This unit of Napoleonic cavalry was created in late days of July 1813 practically as a present of Emperor Napoleon I to his youngest brother Jerome, then King of existing 1806-1813 on German territories puppet Kingdom of Westphalia with Kassel as capital. The formation of this regiment began on 31 July and was confirmed by special Emperor's decree on 6 August 1813. In this composition (being renamed in January 1814 as "13th Hussar Regiment") this unit existed practically only until 24 March 1814 - in the Battle of Feré-Champenoise the regiment lost nearly all of its men - killed or wounded. Filled with new complement it was nevertheless finally dissolved on 12 August 1814.
Initially the regiment's core was created from various troops; soldiers and officers were mainly German-speaking men.
On 28 September 1813, as Russian Cossacks burst into suburbs of Kassel, King Jerome and his Guards left the city in a hurry. They spent two weeks in Koblenz waiting for Napoleon to send his troops, which chased the Cossacks away. King Jerome returned to Kassel but on 26 October 1813 he left the city for good; he was accompanied by a small escort (a.o. "Jerome Napoleon" hussars).
On 1 November 1813 Jerome Bonaparte arrived in Cologne. In the book "King Harlequin/ Life of Jerome Bonaparte" by Jules Bertaut we are reading following ironic lines: "The house, which he (King Jerome - B.W.) inhabited, was stuffed with guard soldiers, whose theatrical golden-overloaded uniforms wonderfully fitted into the circumstances. Chamberlains were standing around on the stairs, because there were no Antechambers, and everything suspiciously reminded of a wandering farce troupe, which plays a tragedy."
In the period between late November (thus soon after our Lieutenant Paulée obtained his Legion d'Honneur - B.W.) and early December 1813 Jerome's wife, Queen Catherine (she was in France then), not without difficulties, persuaded Napoleon, who was enraged by the cowardice of his younger brother, to allow Jerome to leave Germany and come to France to Chateau de Compigne (80 km north of Paris), which was set aside for him. He got there very fast (already in December!), accompanied by his escort (again: among these men were hussars from the regiment "Jerome Napoleon"!).
The reason, why the aide-de-camp of General Guilleminot (our Lieutenant Paulée) is wearing in these days not his uniform of 6th Hussars but that of "Jerome Napoleon" (so Dimitri Gorchkoff!) remains a great question. Could it be connected with found by Mr. Gorchkoff information, that at the Battle of Hanau (30-31 October 1813; two and a half weeks before our lieutenant was awarded with Legion of Honour) escort of his chief, General Guilleminot contained "Jerome Napoleon" hussars??!!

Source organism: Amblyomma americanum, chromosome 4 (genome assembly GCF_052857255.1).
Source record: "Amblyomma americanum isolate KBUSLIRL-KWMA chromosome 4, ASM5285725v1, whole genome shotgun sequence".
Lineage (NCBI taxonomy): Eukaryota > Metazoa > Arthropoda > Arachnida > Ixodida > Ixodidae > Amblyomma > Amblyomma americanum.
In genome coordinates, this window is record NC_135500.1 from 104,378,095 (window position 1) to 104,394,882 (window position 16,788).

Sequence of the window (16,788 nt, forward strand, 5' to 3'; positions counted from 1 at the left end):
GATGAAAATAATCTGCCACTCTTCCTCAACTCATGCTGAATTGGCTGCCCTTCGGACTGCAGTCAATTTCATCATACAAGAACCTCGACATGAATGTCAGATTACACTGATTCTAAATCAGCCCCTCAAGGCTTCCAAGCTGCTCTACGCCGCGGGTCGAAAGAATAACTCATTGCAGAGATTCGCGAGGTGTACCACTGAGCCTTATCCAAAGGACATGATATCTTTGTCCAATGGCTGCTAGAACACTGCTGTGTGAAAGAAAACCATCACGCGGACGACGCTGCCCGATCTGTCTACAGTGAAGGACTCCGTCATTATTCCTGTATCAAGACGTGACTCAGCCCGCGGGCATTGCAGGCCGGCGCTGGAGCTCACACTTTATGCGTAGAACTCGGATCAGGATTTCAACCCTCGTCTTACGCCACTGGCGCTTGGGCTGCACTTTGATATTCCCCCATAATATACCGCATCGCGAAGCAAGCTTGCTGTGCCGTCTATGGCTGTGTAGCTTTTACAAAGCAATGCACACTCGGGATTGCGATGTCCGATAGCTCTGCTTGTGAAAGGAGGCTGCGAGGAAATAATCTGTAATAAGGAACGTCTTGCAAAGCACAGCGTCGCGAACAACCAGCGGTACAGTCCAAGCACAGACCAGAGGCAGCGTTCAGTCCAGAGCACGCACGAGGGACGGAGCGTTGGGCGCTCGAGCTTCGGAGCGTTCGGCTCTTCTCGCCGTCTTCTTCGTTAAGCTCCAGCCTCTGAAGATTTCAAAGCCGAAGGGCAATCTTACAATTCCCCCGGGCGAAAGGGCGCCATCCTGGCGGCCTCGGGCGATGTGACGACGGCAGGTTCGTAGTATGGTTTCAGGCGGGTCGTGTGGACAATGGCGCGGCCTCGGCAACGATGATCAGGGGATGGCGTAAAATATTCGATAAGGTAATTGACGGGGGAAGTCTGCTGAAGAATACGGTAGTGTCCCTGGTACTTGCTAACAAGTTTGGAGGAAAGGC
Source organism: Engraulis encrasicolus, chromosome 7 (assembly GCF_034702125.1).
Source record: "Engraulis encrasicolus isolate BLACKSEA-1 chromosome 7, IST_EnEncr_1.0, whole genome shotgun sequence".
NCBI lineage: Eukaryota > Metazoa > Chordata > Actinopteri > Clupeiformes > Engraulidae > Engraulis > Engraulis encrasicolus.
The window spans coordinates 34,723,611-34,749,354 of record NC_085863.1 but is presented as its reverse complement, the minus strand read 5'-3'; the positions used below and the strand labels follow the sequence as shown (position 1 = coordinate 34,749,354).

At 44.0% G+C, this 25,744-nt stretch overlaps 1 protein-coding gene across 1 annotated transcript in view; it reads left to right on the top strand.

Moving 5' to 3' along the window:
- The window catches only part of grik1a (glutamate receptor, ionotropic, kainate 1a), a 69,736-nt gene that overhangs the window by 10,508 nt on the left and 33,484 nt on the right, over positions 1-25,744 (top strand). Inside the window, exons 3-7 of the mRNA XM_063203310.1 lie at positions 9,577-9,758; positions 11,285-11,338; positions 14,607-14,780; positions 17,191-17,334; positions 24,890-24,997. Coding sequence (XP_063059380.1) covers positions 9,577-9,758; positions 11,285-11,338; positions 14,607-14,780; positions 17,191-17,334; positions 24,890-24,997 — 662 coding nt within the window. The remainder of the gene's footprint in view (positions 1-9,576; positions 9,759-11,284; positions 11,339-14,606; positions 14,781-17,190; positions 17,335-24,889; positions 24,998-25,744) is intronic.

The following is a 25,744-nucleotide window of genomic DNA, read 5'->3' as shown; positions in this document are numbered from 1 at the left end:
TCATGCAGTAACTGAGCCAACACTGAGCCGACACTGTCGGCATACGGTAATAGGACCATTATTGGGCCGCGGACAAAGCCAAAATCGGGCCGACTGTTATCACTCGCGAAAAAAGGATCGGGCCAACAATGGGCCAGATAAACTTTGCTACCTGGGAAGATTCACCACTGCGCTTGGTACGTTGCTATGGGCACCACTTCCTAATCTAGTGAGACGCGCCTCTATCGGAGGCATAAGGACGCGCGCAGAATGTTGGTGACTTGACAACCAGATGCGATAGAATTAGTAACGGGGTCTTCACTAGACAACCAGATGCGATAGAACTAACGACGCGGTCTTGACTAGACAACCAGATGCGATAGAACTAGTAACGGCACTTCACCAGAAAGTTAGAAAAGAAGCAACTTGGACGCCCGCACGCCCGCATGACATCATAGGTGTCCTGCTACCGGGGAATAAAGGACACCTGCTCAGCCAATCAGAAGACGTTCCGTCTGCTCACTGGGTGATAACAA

Or. probably MR. GORCHKOFF IS WRONG (!!), and the sitter wears yet the uniform of 6th Hussars (see again images nr.30-31)??
The final answer could give additional information from French archives; but we are hardly able to get this information yet...
And now a few words about the strange note in the catalogue entry to the 6-pieces-lot in the Paris auction house "Cornette de Saint Cyr" concerning preparatory study for the here discussed portrait. This drawing (see the two last lines in our image nr. 12) is described there as "Portrait d'un maréchal/Plume et ecre grise et noire - 15,5 x 11,5 cm - Monogrammé et daté an bas á gauche D. 1813 et annoté Mar (Maréchal - B.W.) Soult".
As image nr.22 shows, our lieutenant from 1813 by no means could have been Marshal of Empire Nicolas Jean-de-Dieu Soult (who then was 44 years old and had absolutely physiognomic difference)!
Where did that name come from?
We are sure in following: One of the mentioned above owners of the collection, during preparation for the sale, could not decipher the inscription "m-r Paulée" and took it for "Mar Soult". Moreover, this name plays a special role in the story of the families Cornudet, Vanlerberghe and Paulée. The famous Marshal Soult had a son, Napoleon, 2nd Duke of Dalmatia (see image nr. 22). Our image nr. 23 shows a clips from the issue of London "The Court Journal" from 30 November 1833, where we can find an interesting message from Paris: "A marriage is said to be on the tapis between a son of Marshal Soult and Mlle Paulée, daughter-in-law of General Jacqueminot, and one of the richest heiresses in France...".
So, two years before the wedding of Lieutenant's Paulée daughter Eglé Rosalie (our no. 5) with Charles-Marie-Tanneguy comte Duchatel (read description of our web # 36508) Eglé Rosalie (then already daughter-in-law of her mother's second husband General Jacqueminot) according to rumors, was to marry Marshal Soult's son Napoleon!
Either this marriage was very short-termed and ended with a divorce after a couple of months or it did not take place at all. In any case, in 1835 Eglé Rosalie married Comte Duchatel...
Guillaume-Désire-Joseph Descamps was born in 1779 in Lille and died in 1858 in Paris. He was a pupil of François-André Vincent. In 1802, he won the 2nd Rome-Prize for his painting "Sabinus et Eponine devant Vespasien". Through involvement of Jean-Baptiste Wicar, in 1808, he became a "Peintre officiale du Roi de Naples, Joachim Murat" (in that period, he painted Murat's portrait, as well as some subjects from events of those times: among others, "La roi Joachim Murat distribuant des récompenses aux blessés a bord de la frigate "La Céres", après le combat de 27 juin 1809" (formerly in Palazzo de Potrici in Naples; it was also engraved by Descamps himself)). He regularly exhibited at the Salon de Paris portraits, historical and religious scenes (a.o. paintings intended for churches - St. Estauche (1819) in Paris, St. André (1822) and Chapel of Hospital in Lille.